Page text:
There is panic after several positive cases of Zika were reported from Rajasthan. Medibulletin takes you through the disease
Weeks after a woman tested positive for Zika in Rajasthan capital Jaipur, the panic about the little known mosquito borne infection has persisted. Several more confirmed cases from the city have added to the panic.
This is not India’s first case – three confirmed Zika cases were detected in Gujarat in 2016 but the news broke much later.
A look at the disease, why it’s feared and all that there is to know
What is Zika?
Spread by the Zika virus, Zika is a mosquito borne infection. It is spread through the bite of the Aedes mosquito, the same vector for dengue and chikungunya. There is no vaccine for the disease yet. The infection can pass from the pregnant mother to the child. Children born to mothers infected with Zika can be born with small and malformed brains.
Symptoms of Zika
According to the Centers for Disease Control, many people infected with Zika will have no or mild symptoms that last several days to a week. However, Zika infection during pregnancy can cause a serious birth defect called microcephaly and other severe fetal brain defects.
Current research suggests that Guillain-Barre Syndrome (GBS), an uncommon sickness of the nervous system, is strongly associated with Zika; however, only a small proportion of people with recent Zika virus infection get GBS.
“Once someone has been infected with Zika, it’s very likely they’ll be protected from future infections. There is no evidence that past Zika infection poses an increased risk of birth defects in future pregnancies,” CDC says.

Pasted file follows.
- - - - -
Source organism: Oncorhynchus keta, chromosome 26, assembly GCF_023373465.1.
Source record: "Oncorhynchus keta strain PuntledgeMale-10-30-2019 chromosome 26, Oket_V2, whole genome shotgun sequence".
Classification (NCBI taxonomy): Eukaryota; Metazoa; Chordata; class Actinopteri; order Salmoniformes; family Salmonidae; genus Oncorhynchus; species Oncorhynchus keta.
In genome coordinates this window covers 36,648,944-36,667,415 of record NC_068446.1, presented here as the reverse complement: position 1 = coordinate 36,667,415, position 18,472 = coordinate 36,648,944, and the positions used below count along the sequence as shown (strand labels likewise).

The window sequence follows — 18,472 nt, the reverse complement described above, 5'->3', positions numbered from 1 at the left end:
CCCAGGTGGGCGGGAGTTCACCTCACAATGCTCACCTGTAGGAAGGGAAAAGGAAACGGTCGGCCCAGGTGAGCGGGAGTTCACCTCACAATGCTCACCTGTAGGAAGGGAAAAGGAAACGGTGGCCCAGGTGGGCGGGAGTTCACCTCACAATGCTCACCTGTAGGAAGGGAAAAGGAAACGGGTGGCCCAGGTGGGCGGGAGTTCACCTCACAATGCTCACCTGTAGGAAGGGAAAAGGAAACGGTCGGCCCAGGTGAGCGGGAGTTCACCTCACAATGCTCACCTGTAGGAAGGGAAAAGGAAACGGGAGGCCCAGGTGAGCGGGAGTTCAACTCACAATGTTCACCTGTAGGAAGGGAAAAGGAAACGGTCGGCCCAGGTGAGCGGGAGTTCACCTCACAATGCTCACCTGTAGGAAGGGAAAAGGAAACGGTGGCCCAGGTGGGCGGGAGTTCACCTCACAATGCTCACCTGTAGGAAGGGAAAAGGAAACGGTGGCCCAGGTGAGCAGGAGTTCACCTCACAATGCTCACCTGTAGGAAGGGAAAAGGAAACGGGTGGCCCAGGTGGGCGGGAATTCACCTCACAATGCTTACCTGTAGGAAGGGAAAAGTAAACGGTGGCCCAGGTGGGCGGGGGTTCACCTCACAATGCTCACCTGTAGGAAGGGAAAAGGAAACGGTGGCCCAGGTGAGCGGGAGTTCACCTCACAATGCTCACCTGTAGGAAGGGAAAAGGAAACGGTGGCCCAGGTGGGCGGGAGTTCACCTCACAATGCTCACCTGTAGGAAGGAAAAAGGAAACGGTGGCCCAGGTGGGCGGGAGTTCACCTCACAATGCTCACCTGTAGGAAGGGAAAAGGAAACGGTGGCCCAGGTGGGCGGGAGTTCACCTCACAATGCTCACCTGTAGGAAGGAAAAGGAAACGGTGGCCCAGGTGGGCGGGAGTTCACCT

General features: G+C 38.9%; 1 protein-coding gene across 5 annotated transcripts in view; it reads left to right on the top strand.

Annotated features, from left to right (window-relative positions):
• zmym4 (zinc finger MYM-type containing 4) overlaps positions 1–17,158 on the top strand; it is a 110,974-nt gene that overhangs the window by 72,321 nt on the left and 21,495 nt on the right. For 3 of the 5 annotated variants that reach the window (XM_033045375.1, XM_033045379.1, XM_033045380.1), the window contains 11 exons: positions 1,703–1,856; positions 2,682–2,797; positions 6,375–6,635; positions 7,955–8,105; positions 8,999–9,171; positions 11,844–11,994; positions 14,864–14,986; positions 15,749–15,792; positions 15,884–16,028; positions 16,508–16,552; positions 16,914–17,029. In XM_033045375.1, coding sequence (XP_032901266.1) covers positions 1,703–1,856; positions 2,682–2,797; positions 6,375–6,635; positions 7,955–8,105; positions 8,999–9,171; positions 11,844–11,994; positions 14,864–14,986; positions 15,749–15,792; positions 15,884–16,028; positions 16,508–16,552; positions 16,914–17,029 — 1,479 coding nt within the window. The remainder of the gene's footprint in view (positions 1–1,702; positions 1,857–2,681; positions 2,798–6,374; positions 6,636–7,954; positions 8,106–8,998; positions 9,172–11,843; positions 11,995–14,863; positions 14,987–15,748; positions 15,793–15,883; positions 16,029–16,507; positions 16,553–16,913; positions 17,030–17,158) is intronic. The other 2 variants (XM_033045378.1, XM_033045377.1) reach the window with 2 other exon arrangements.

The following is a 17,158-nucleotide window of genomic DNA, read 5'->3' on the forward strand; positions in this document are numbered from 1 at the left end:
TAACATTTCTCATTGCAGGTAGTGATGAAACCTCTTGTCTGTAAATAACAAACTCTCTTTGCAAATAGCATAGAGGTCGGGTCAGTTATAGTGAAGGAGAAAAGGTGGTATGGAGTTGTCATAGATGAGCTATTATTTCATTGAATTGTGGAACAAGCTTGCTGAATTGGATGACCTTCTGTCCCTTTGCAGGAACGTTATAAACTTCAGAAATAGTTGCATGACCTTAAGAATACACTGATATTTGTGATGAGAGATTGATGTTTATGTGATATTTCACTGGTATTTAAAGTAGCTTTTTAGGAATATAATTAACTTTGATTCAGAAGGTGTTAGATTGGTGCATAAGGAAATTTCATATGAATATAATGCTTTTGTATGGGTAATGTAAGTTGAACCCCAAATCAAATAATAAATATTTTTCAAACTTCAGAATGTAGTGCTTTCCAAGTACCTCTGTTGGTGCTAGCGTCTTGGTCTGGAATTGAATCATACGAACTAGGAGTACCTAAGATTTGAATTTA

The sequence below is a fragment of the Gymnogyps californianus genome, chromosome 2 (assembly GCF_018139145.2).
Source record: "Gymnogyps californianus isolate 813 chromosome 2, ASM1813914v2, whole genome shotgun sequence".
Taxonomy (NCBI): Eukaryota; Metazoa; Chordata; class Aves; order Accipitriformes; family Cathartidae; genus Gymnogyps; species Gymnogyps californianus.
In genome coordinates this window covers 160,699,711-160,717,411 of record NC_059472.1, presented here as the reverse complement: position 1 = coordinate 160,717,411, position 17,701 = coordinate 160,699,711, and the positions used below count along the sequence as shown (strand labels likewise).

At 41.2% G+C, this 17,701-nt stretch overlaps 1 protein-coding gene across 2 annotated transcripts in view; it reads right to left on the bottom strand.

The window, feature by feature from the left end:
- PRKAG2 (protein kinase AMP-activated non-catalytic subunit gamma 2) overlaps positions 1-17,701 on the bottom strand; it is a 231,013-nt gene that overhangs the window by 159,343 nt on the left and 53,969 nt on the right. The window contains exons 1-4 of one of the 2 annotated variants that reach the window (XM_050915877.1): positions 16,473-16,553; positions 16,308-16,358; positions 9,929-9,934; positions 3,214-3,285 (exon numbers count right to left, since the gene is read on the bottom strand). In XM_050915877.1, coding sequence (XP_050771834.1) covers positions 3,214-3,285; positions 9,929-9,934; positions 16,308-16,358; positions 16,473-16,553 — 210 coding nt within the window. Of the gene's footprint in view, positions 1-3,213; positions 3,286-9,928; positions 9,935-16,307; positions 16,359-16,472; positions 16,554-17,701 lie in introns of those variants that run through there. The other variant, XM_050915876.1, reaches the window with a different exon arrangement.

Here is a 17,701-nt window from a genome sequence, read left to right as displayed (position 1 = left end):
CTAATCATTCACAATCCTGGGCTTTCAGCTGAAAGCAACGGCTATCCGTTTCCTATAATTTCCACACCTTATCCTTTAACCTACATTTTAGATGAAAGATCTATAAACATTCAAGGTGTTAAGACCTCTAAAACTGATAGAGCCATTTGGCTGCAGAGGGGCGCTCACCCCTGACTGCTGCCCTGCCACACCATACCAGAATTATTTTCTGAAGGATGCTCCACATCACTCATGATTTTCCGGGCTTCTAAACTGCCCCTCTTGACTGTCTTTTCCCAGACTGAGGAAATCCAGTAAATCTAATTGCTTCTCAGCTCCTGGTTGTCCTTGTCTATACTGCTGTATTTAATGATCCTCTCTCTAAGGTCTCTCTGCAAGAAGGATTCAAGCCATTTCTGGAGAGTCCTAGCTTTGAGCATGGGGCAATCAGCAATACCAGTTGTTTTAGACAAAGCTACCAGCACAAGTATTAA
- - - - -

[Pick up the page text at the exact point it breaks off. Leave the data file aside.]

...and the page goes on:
Past cases in India
On 15 May 2017, the Ministry of Health and Family Welfare-Government of India (MoHFW) reported three laboratory-confirmed cases of Zika virus disease in Bapunagar area of Ahmedabad. Since then, National Guidelines and Action Plan on Zika virus disease have been shared with the States to prevent an outbreak of Zika virus disease and containment of spread in case of any outbreak. An Inter-Ministerial Task Force has been set up under the Chairmanship of Secretary (Health and Family Welfare) together with Secretary (Bio-Technology), and Secretary (Department of Health Research). The Joint Monitoring Group, a technical group tasked to monitor emerging and re-emerging diseases is regularly reviewing the global situation on Zika virus disease.
What WHO says
Prevention and control relies on reducing mosquitoes through source reduction (removal and modification of breeding sites) and reducing contact between mosquitoes and people. During outbreaks, health authorities may advise that spraying of insecticides be carried out. Insecticides recommended by the WHO Pesticide Evaluation Scheme may also be used as larvicides to treat relatively large water containers.
Basic precautions for protection from mosquito bites should be taken by people traveling to high risk areas, especially pregnant women. These include use of repellents, wearing light colored, long sleeved shirts and pants and ensuring rooms are fitted with screens to prevent mosquitoes from entering.